For example, the authors noted that 36 percent of women detained in a pretrial unit in Massachusetts in 2012 were there because they could not afford bail amounts of less than $500.

The “Overlooked” report highlighted that women in jails are more likely to be mothers, usually leading single-parent households and ultimately facing serious threats to their parental rights.

“That stress affects the entire family and community,” Swavola said.

Citing a Corrections Today study focused on Cook County, Illinois, the authors said incarcerated women with children in foster care were less likely to be reunited with their children than non-incarcerated women with children in foster care.

The sexual abuse and mental health issues faced by women in jails often contribute to further trauma, the authors noted, because women are subjected to body searches and supervision from male prison employees.

“Their experience hurts their prospects of recovering from that,” Swavola said.

And the way survivors might respond to perceived sexual threats—by fighting or attempting to escape—can lead to punishment, especially when jail leaders cannot detect or properly respond to trauma, Swavola and her peers said.

The authors recommend jurisdictions develop gender-responsive policies and other solutions that can help keep women out of jails.

In New York City, police take people arrested for certain non-felony offenses to a precinct, where they receive a desk appearance ticket, or DAT, along with instructions “to appear in court at a later date rather than remaining in custody.”

Andrea James, founder of Families for Justice As Healing and a leader within the National Council For Incarcerated and Formerly Incarcerated Women and Girls, said in an interview with Rewire that solutions must go beyond allowing women to escape police custody and return home to communities that are often fragmented, unhealthy, and dangerous.

Underserved women, James said, need access to healing, transformative environments. She cited as an example the Brookview House, which helps women overcome addiction, untreated trauma, and homelessness.

James, who has advocated against the criminalization of drug use and prostitution, as well as the injustices faced by those in poverty, said the problem of jail misuse could benefit from the insight of real experts on the issue: women and girls who have been incarcerated.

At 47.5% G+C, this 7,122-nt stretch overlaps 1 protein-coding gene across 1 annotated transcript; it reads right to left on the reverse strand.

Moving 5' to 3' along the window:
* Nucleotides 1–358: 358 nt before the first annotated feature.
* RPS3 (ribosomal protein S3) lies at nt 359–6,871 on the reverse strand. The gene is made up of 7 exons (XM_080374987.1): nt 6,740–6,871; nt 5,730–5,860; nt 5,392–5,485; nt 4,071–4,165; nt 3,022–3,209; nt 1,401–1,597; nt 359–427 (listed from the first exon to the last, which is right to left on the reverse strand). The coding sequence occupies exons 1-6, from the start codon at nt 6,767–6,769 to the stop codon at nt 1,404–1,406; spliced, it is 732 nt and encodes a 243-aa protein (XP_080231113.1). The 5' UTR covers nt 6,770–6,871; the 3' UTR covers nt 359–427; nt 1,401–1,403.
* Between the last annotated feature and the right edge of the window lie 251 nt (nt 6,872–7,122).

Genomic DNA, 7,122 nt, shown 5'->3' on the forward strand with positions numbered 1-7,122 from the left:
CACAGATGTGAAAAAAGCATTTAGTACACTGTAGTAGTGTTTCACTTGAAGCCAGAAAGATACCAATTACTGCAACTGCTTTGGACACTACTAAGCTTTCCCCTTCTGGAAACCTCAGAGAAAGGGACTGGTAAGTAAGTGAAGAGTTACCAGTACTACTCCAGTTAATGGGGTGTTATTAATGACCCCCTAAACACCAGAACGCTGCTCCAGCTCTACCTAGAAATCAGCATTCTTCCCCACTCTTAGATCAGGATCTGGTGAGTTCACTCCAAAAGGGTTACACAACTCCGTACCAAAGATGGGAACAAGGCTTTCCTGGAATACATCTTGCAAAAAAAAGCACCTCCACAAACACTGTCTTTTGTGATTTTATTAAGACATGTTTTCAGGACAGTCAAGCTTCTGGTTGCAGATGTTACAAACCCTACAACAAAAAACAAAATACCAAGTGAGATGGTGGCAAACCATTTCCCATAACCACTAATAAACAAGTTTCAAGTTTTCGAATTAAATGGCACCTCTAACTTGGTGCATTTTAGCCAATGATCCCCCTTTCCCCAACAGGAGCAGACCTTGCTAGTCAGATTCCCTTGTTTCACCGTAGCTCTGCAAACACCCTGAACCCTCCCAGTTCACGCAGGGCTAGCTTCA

These women and youth, she said, could help researchers better understand the “experiences that brought them to the bunk.”

News Law and Policy

Federal Judge Guts Florida GOP’s Omnibus Anti-Choice Law

Teddy Wilson

"For many people, Planned Parenthood is the only place they can turn to,” said Barbara Zdravecky, president and CEO of the Planned Parenthood of Southwest and Central Florida. “We may be the only place they can go in their community, or the only place that offers the screening or birth control method they need. No one should have their basic health care taken away."

A federal judge on Thursday permanently blocked two provisions of a Florida omnibus anti-choice law that banned Planned Parenthood from receiving state funds and required annual inspections of all clinics that provide abortion services, reported the Associated Press.

U.S. District Judge Robert Hinkle issued an order in June to delay implementation of the law.

“The Supreme Court has repeatedly said that a government cannot prohibit indirectly—by withholding otherwise-available public funds—conduct that the government could not constitutionally prohibit directly,” Hinkle wrote in the 25-page ruling.  

Thursday’s decision came after Republican Gov. Rick Scott’s administration decided not to pursue further legal action to defend the law, and filed a joint motion to end the litigation.

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Hinkle issued a three page decision making the injunction permanent.

HB 1411, sponsored by Rep. Colleen Burton (R-Lakeland), was passed by the Republican-controlled state legislature in March.

The judge’s ruling nixed provisions in the law that banned state funding of abortion care and required yearly clinic inspections. Other provisions of the law that remain in effect include additional reporting requirements for abortion providers, redefining “third trimester,” and revising the care of fetal remains.

The GOP-backed anti-choice law has already had a damaging effect in Palm Beach County, where Planned Parenthood was forced to end a program that focused on teen dropout prevention.

Barbara Zdravecky, president and CEO of the Planned Parenthood of Southwest and Central Florida, said in a statement that the ruling was a “victory for thousands of Floridians” who rely on the organization for reproductive health care.

“For many people, Planned Parenthood is the only place they can turn to,” Zdravecky said. “We may be the only place they can go in their community, or the only place that offers the screening or birth control method they need. No one should have their basic health care taken away.”

A spokesperson for Scott told Reuters that the administration is “reviewing” the decision.